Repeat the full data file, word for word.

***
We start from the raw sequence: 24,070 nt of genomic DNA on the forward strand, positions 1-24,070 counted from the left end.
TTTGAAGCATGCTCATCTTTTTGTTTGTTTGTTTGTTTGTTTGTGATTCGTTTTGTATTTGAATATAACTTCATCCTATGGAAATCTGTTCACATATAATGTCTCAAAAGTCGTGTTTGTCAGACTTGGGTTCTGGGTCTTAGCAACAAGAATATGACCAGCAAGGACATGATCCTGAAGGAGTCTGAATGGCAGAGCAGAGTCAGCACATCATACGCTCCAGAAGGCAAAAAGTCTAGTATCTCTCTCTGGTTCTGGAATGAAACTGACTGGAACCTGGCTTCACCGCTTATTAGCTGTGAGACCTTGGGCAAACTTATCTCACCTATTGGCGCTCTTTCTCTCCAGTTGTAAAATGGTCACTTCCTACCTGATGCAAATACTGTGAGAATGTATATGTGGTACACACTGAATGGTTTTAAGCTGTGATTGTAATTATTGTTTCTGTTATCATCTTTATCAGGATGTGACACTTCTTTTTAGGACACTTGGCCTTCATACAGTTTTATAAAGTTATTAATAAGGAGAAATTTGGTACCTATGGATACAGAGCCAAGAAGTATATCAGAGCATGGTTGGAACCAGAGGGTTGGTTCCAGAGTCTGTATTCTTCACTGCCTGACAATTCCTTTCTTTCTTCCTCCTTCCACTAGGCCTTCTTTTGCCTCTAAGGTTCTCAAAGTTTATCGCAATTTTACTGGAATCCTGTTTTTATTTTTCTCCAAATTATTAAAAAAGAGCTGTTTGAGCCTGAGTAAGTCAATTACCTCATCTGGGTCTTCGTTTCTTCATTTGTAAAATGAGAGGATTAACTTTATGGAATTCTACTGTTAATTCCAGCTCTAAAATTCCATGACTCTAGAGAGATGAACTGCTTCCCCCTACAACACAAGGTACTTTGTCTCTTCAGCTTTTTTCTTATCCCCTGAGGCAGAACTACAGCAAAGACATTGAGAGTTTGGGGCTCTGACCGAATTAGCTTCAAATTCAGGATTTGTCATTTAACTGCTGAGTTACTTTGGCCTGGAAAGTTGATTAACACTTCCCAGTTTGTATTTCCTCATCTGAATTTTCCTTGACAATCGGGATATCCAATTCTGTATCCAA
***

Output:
We start from the raw sequence: 24,070 nt of genomic DNA on the forward strand, positions 1-24,070 counted from the left end.
TTTGAAGCATGCTCATCTTTTTGTTTGTTTGTTTGTTTGTTTGTGATTCGTTTTGTATTTGAATATAACTTCATCCTATGGAAATCTGTTCACATATAATGTCTCAAAAGTCGTGTTTGTCAGACTTGGGTTCTGGGTCTTAGCAACAAGAATATGACCAGCAAGGACATGATCCTGAAGGAGTCTGAATGGCAGAGCAGAGTCAGCACATCATACGCTCCAGAAGGCAAAAAGTCTAGTATCTCTCTCTGGTTCTGGAATGAAACTGACTGGAACCTGGCTTCACCGCTTATTAGCTGTGAGACCTTGGGCAAACTTATCTCACCTATTGGCGCTCTTTCTCTCCAGTTGTAAAATGGTCACTTCCTACCTGATGCAAATACTGTGAGAATGTATATGTGGTACACACTGAATGGTTTTAAGCTGTGATTGTAATTATTGTTTCTGTTATCATCTTTATCAGGATGTGACACTTCTTTTTAGGACACTTGGCCTTCATACAGTTTTATAAAGTTATTAATAAGGAGAAATTTGGTACCTATGGATACAGAGCCAAGAAGTATATCAGAGCATGGTTGGAACCAGAGGGTTGGTTCCAGAGTCTGTATTCTTCACTGCCTGACAATTCCTTTCTTTCTTCCTCCTTCCACTAGGCCTTCTTTTGCCTCTAAGGTTCTCAAAGTTTATCGCAATTTTACTGGAATCCTGTTTTTATTTTTCTCCAAATTATTAAAAAAGAGCTGTTTGAGCCTGAGTAAGTCAATTACCTCATCTGGGTCTTCGTTTCTTCATTTGTAAAATGAGAGGATTAACTTTATGGAATTCTACTGTTAATTCCAGCTCTAAAATTCCATGACTCTAGAGAGATGAACTGCTTCCCCCTACAACACAAGGTACTTTGTCTCTTCAGCTTTTTTCTTATCCCCTGAGGCAGAACTACAGCAAAGACATTGAGAGTTTGGGGCTCTGACCGAATTAGCTTCAAATTCAGGATTTGTCATTTAACTGCTGAGTTACTTTGGCCTGGAAAGTTGATTAACACTTCCCAGTTTGTATTTCCTCATCTGAATTTTCCTTGACAATCGGGATATCCAATTCTGTATCCAA